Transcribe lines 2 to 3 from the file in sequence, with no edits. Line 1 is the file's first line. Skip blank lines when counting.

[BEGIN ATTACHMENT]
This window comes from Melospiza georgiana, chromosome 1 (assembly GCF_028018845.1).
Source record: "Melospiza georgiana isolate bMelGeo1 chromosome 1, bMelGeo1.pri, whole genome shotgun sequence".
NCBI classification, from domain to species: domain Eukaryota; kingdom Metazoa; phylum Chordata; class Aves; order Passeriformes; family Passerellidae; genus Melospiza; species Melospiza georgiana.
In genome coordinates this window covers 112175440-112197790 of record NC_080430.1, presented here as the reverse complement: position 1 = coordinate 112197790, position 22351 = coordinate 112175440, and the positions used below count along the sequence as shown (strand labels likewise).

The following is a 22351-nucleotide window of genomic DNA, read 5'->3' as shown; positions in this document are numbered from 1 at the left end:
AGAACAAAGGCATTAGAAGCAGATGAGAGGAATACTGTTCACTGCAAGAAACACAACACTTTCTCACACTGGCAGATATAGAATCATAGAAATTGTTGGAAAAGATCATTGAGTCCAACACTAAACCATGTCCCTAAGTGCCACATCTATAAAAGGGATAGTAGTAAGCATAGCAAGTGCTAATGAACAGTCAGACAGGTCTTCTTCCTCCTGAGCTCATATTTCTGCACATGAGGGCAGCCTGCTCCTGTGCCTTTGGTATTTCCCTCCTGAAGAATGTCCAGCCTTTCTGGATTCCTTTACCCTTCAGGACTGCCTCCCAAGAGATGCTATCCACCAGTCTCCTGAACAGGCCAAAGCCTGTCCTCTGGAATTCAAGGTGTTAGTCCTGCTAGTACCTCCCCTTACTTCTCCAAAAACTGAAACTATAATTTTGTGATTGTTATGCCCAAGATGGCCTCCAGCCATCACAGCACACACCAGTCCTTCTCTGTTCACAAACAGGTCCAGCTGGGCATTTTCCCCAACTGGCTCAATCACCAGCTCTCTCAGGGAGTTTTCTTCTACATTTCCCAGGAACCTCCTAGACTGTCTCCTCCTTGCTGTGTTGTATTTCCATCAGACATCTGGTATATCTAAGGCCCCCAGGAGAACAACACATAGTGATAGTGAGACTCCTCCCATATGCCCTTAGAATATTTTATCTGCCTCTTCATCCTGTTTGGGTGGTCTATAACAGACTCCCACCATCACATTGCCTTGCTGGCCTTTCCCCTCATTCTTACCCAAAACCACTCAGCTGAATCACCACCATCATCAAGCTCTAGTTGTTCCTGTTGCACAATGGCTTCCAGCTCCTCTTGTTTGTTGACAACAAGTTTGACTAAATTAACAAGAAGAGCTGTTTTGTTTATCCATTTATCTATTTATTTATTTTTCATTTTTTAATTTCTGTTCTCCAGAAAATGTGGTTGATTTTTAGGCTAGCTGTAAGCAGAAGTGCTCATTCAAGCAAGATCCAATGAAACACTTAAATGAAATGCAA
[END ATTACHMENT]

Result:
Source record: "Melospiza georgiana isolate bMelGeo1 chromosome 1, bMelGeo1.pri, whole genome shotgun sequence".
NCBI classification, from domain to species: domain Eukaryota; kingdom Metazoa; phylum Chordata; class Aves; order Passeriformes; family Passerellidae; genus Melospiza; species Melospiza georgiana.